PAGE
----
In 1858 he was elected judge of the Eighth Judicial Circuit and re-elected in 1864. In 1870, after finishing his second term on the bench, he moved his family to Crawfordsville, where he had grown up, forming a law partnership with Thomas M. Patterson, who would later become a United States Senator in Colorado. He afterward went into law practice with M.D. White and his second son, James P.E. Cowan. After three years he retired from practice and began working for the First National Bank of Crawfordsville as assistant cashier and legal advisor. He was for a number of years, a trustee of Wabash College.
In 1881, his wife became ill. A friend of John's had moved to the Ozark Mountains near Springfield, Missouri, and recommended the climate as highly healthful. This influenced the Cowans to move to Springfield Missouri, where he purchased a farm two miles south of town, where they farmed and raised stock. In 1889 the Cowans' sold the farm and moved into a new home they had built on South Jefferson Street in Springfield. John was a pioneer in the development of Walnut Street as a business center. John purchased the Springfield Republican, which his two sons, James Cowan and William Cowan, ran. John lived to an advanced age, dying at the age of ninety-eight on 03 June 1920. He was buried in Crawfordsville Indiana.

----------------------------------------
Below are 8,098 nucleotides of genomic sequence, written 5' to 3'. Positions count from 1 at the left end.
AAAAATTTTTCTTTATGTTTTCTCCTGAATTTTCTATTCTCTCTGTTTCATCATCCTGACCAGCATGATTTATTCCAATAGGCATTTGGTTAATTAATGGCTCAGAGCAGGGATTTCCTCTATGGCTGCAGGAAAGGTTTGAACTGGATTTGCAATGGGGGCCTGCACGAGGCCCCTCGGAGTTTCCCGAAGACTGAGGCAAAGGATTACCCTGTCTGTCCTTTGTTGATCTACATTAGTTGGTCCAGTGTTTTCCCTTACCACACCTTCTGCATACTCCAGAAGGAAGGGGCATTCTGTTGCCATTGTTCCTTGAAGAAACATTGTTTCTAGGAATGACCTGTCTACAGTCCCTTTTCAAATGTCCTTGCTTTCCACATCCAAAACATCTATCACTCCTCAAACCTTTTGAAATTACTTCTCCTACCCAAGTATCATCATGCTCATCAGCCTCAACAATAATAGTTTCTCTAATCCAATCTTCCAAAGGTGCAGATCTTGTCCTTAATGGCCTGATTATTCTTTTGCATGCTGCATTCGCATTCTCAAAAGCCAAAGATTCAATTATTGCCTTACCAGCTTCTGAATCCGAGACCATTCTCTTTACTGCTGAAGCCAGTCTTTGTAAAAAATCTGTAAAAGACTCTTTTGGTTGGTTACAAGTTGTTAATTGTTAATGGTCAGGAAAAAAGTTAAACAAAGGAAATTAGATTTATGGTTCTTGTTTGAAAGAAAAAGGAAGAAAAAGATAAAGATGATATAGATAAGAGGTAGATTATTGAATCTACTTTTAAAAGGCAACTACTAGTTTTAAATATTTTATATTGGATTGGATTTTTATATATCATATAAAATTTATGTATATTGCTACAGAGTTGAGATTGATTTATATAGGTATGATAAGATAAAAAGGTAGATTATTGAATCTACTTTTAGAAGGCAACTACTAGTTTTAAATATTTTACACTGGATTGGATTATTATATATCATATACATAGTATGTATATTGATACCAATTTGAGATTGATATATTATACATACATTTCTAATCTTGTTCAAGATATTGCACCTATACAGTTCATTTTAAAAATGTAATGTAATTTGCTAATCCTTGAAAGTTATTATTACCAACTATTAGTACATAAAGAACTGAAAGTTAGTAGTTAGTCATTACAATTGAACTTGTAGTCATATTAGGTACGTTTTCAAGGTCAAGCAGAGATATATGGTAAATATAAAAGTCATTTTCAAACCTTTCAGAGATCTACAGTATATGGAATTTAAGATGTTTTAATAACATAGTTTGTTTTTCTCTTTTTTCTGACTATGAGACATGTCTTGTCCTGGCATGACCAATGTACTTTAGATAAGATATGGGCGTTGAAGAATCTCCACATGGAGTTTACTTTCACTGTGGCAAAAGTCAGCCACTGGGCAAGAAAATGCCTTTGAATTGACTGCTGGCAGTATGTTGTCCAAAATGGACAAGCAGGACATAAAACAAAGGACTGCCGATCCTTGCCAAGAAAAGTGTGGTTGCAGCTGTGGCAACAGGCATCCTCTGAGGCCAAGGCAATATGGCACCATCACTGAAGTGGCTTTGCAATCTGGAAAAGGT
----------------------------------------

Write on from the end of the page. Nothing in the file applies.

The oldest child of John Maxwell Cowan and Harriet Janney was Edward H Cowan. He was born 21 Dec 1846 and was still alive in 1915, living in Crawfordsville Indiana. In the spring of 1864 he graduated from the Preparatory Department of Wabash College in Crawfordsville Indiana. He joined Company H of 135th Indiana Infantry and was discharged Sep 29, 1864. He re-entered Wabash College and received a Bachelor of Arts degree and a M.D. in 1873 from Miami Medical College in Cincinnati Ohio. He started a medical practice in Crawfordsville at that time and remained there for the rest of his life. He married Lucy L. Ayars on13 Nov 1877. They had two children; John Ayars Cowan (1880-1891) and Elizabeth L Cowan, born 21 Jun 1884, who was a home economics teacher at Crawfordsville High School in 1915. This line probably died out.